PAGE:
The news comes from research published this week in the US scientific journal ‘Cell’. It involved the genetic sequencing of more than 6,000 coronavirus DNA sequences collected from around the world. Of all of these thousands of variants, one that had the researchers particularly worried was the Spike D614G strain – a mutant virus with a crucial change in its DNA code affecting the so-called ‘spike proteins’ on the virus’s surface. These spikes are what allow it to enter human cells, and the mutation seems to make it even better at doing so.
A preliminary version of these findings had already been published on the open-access preprint repository bioRxiv ahead of a peer review as “an early warning” to other researchers studying new strains of the virus. But, since then, the scientists behind the study have confirmed that the new strain is not associated with “increased disease severity.” In other words, it doesn’t make people any sicker than the previous strains that initially spread in Europe and America.
So, why is this good news? Isn’t everything we hear from politicians, public-health officials and the mainstream media about how we should slow down, stop and even crush the spread of the virus? They’ve all been singing from the same hymn sheet on this message for months now. But there’s one small problem: they haven’t a clue what they’re talking about.
Again, attention should be drawn here to the fundamental principle that governs the life cycle of a respiratory virus: a successful virus is a mild virus. A host who is severely weakened, or dead, cannot spread the virus through coughs and sneezes. As the virus replicates and evolves, mutations that tend to make it milder (and, therefore, less deadly) will tend to build up in the most prevalent strains.
Thank God this isn’t a different kind of virus, such as Ebola, which can be simultaneously deadly and contagious, because it spreads through bodily fluids. A respiratory virus can be only one or the other, (or somewhere on the spectrum in between).
If you don’t believe me, how about drawing on the expertise of Lawrence Young, a professor of molecular oncology at the University of Warwick. He wasn’t involved with the study, so had no vested interest. He told CNN: “The current work suggests that, while the Spike D614G variant may be more infectious, it is not more pathogenic. There is a hope that as the SARS-CoV-2 infection spreads, the virus might become less pathogenic.”
Or how about Edward Feil, a professor of biology and biochemistry at the University of Bath. Writing in The Spectator on Friday, he explains how predicting the future spread of a virus – even an active one of which the DNA sequence is known – isn’t feasible: “It is near-impossible to predict the future trajectories of virulence and transmissibility of emerging pathogens.” However, he does begin by citing the common wisdom that any competent biology student should know: “a new pathogen […] will evolve over time to grow more benign and live in amity with its host.” That is exactly what Spike D614G represents.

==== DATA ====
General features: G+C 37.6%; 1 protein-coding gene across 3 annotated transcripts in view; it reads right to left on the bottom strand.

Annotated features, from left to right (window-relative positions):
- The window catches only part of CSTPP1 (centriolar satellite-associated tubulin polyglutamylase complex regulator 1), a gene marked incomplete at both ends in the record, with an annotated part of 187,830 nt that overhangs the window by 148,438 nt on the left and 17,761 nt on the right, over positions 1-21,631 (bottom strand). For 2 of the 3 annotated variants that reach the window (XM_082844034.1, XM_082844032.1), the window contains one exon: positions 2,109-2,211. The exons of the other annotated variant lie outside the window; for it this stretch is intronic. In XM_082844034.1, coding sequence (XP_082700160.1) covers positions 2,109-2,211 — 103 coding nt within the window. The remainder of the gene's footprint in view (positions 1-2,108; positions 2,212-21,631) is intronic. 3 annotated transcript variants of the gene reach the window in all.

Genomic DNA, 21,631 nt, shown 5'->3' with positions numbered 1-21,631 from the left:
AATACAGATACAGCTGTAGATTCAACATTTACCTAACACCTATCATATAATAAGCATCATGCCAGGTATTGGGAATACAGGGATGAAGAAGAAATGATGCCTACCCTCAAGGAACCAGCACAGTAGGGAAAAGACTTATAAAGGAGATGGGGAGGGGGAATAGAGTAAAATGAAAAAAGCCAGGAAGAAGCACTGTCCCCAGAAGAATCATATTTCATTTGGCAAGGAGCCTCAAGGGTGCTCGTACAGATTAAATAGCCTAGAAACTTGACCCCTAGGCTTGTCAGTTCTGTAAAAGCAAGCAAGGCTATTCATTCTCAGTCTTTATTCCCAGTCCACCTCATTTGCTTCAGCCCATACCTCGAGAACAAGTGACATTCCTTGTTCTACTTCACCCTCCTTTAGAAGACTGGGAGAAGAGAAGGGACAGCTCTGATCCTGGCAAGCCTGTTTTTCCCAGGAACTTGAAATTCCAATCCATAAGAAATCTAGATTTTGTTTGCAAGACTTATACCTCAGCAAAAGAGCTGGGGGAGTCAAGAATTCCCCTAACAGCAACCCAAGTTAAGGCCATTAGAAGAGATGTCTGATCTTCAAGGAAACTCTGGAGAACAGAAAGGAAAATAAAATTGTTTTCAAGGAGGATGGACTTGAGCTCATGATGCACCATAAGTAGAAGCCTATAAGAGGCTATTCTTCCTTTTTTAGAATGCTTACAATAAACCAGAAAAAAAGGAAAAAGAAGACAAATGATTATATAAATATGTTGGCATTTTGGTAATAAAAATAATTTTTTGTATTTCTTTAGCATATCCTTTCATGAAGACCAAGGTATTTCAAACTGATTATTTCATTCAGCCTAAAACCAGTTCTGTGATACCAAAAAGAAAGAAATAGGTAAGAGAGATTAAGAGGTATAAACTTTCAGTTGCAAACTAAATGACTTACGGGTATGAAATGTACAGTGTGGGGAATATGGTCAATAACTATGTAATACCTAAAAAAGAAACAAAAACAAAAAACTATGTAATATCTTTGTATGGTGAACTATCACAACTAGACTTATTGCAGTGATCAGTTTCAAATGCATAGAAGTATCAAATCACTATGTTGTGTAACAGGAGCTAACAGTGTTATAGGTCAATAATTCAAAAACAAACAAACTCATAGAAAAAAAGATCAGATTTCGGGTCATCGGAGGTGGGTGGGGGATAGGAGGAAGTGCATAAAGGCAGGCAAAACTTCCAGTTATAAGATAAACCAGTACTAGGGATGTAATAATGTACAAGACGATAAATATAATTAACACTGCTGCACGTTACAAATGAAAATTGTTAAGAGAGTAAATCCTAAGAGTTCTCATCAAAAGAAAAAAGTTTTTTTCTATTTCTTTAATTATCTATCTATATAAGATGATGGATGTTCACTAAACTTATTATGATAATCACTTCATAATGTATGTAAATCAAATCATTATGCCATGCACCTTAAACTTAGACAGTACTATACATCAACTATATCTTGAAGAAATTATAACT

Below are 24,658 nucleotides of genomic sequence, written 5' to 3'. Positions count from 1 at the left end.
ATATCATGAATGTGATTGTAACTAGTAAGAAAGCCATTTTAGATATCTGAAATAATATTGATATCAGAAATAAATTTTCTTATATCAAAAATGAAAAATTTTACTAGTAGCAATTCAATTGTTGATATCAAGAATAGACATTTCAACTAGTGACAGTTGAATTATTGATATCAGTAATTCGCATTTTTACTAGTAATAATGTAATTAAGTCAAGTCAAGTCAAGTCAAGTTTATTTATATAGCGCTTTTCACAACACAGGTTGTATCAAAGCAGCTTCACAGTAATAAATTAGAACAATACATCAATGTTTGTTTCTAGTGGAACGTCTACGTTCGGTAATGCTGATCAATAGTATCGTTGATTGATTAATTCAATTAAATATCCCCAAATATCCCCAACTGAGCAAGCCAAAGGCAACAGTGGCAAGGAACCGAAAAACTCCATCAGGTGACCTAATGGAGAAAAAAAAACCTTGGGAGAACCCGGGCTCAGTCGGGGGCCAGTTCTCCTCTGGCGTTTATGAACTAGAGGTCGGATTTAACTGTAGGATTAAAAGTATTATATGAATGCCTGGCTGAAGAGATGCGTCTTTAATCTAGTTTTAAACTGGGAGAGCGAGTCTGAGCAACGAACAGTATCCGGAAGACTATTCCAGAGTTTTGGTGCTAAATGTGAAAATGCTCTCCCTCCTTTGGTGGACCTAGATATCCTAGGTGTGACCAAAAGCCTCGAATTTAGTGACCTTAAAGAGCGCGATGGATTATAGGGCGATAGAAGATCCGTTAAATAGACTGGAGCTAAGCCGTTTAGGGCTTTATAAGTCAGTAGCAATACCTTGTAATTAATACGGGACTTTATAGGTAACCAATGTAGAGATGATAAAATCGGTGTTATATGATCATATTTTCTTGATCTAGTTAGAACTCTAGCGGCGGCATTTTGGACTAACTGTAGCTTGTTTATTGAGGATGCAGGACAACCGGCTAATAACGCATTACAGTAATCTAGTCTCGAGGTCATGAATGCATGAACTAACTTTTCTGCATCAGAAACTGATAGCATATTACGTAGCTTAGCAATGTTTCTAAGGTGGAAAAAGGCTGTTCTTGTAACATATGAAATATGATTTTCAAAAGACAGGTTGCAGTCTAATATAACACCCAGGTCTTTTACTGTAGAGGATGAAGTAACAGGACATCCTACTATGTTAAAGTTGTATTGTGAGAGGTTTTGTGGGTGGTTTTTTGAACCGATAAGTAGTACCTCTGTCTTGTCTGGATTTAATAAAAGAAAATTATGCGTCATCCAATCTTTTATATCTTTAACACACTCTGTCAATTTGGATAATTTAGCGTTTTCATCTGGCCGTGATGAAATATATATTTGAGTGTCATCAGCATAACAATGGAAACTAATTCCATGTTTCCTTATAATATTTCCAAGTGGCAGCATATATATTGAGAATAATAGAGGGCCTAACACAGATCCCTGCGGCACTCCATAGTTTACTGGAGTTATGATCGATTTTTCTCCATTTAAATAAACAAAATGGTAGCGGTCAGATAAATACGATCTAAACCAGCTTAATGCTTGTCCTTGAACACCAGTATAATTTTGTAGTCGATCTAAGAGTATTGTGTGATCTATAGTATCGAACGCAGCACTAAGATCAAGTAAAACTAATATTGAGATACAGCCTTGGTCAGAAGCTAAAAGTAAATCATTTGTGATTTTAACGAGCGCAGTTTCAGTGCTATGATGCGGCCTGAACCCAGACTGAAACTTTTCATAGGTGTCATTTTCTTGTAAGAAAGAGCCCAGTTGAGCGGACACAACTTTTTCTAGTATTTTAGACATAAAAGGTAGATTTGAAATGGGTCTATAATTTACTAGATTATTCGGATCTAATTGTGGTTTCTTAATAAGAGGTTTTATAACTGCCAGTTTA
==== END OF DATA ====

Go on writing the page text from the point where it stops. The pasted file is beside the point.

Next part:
How sure am I that spreading the virus is actually better for public health than not spreading it? Not 100 percent sure, but a hell of a lot more certain than the politicians and the highly paid civil-service toadies at their heels, so rarely absent from our television screens these days.
As for the second wave of lore, an idea as attractive and unsubstantiated as a unicorn, this news will offer more encouragement to believers. Of course, a more virulent strain could well lead to more cases of the virus – although as President Trump said so wisely the other day: “If we stop testing right now, we’d have very few cases, actually.” This prompted a minor media hissy fit, but Trump was literally right, in the sense that the cases would not be identified.
If Trump’s not your bag, how about following the lead of Sunetra Gupta, professor of theoretical epidemiology at the University of Oxford, and a lead author of the ‘Oxford model’. This was a prescient and sensible alternative to Neil Ferguson’s Imperial College London model on Covid-19, which predicted half a million UK deaths. The Oxford model accounted for the fact that the virus may have spread freely throughout the population before lockdowns were imposed, thus rendering them pointless.
According to Professor Gupta, deaths, and not cases, are “the only reliable measure.” And, if there is a second wave in deaths, I’ll start believing in unicorns.
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